Zoe Saldana as Neytiri in Avatar
Zoe Saldana as Neytiri in Avatar

A Russian media mogul has launched a project in which the human brain will be transported to robots, other bodies and even holograms in a venture resembling the film Avatar.

Dmitry Itskov says that by creating avatars for the brain to be transferred into, a person and their personality can stay alive for between 200 and 300 years.

The company's website says that the project will consist of four stages which will develop over the next 40 years.

Stage one, called Avatar A, aims to create a robotic human that can be controlled by the brain. This is likely to be completed by 2020.

Stage two, Avatar B, is to create a biological avatar in which the human brain can be transplanted at the end of their life. This work is to be completed by 2025.

Avatar C hopes to create a biological avatar with an artificial brain which a human personality or consciousness can be transferred to at the end of their life. This will be completed by 2035.

Avatar D will transfer a human personality or consciousness to a holographic avatar and will be completed by 2045.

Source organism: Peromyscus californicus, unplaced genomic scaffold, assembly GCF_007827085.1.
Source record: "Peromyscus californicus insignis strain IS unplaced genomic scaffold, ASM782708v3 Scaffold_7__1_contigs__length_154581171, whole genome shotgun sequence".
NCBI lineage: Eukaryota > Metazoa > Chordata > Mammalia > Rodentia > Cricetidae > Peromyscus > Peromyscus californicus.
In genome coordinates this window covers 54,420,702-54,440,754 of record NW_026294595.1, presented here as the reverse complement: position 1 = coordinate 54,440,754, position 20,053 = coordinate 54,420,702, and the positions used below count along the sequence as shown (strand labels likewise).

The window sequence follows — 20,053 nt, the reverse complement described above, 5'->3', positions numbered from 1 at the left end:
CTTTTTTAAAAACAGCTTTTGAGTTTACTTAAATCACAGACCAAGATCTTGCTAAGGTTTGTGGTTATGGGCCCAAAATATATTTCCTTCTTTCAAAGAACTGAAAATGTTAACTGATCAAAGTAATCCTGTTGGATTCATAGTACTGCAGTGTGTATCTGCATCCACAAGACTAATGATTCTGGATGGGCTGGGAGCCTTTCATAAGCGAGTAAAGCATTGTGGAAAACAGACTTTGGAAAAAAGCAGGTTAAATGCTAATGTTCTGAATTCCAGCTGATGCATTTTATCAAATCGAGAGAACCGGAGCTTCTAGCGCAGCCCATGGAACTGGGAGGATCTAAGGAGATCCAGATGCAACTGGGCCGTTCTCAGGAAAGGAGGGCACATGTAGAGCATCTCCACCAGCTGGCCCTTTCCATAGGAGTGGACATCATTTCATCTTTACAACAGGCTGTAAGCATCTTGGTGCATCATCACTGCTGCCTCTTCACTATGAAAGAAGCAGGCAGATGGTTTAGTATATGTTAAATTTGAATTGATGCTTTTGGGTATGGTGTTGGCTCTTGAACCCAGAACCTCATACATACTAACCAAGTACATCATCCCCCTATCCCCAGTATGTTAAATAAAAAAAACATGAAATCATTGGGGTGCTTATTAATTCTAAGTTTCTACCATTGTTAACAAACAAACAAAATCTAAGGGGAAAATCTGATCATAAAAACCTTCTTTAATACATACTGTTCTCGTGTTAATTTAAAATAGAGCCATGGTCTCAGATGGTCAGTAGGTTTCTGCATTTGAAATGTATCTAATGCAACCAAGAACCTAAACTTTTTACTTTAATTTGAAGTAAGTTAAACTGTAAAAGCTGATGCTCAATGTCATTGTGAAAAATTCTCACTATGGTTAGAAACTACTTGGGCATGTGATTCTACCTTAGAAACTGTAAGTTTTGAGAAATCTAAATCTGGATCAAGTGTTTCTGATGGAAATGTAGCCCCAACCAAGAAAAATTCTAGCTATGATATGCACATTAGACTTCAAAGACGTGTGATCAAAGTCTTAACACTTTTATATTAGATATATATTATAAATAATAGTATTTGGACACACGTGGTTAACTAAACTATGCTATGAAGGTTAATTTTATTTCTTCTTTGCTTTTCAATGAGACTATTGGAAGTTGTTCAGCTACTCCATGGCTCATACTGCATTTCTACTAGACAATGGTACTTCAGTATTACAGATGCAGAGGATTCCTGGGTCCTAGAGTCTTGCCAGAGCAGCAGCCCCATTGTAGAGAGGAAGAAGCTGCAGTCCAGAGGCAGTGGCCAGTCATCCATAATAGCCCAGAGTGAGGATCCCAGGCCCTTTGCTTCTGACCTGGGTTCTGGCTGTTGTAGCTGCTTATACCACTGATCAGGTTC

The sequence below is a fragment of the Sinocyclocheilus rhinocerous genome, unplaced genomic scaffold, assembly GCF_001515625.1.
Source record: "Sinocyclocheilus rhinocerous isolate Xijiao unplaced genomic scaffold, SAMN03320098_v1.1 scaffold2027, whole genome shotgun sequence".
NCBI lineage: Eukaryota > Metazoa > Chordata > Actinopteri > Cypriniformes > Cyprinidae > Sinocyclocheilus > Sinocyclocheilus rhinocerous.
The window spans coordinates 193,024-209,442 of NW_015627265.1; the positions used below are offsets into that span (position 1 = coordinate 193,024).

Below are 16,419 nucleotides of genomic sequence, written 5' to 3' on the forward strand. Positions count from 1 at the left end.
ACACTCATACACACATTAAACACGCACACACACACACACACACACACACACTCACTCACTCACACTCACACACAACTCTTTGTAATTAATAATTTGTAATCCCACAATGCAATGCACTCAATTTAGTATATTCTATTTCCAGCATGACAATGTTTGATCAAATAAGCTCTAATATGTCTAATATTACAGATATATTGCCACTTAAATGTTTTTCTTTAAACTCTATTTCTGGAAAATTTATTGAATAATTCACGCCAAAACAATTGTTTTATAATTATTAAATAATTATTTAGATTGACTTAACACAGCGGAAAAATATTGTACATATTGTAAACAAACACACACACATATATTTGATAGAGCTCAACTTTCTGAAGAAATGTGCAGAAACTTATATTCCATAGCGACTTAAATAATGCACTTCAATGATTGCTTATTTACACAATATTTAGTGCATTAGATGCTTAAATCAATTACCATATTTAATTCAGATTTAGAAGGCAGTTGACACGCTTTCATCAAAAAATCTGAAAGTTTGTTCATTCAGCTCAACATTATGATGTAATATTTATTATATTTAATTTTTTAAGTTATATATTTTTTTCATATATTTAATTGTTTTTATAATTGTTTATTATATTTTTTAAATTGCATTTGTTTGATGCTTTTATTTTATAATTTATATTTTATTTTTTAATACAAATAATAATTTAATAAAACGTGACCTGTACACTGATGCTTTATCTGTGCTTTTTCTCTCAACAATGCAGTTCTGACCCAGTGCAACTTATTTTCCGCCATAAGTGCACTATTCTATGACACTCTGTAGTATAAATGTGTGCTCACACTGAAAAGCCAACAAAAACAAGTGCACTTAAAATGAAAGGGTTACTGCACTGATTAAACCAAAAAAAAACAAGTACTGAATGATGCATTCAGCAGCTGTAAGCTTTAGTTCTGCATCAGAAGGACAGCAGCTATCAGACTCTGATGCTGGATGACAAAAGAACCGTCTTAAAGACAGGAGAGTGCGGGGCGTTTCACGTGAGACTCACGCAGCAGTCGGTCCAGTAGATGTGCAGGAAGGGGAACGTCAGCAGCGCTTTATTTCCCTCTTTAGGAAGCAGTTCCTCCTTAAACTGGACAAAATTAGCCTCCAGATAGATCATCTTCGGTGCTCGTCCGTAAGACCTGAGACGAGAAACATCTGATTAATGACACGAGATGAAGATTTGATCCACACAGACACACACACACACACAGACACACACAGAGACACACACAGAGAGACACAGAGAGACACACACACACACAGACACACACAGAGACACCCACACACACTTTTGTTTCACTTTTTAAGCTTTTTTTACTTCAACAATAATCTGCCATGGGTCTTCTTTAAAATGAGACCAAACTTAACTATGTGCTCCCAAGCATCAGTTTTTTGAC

Itskov told RT: "Our main goal is to preserve personality and prolong life.

"Scientists say that if it weren't for certain diseases and degradations of the cardiovascular system, our brains could live for two or maybe even three hundred years."

"Our civilization is experiencing growing pressure in the form of natural and technological disasters - we're becoming hostages of the technologies we've created," he added.

"In the future, society will change radically, mostly because humans will move on to the next step of evolution.

"This definitely can be used to help disabled people. We already ran some experiments. A subject without a hand tried this technology. He said the hand worked for him. All it takes is to attach electrodes to the undamaged part of the arm so they can read the muscle activity."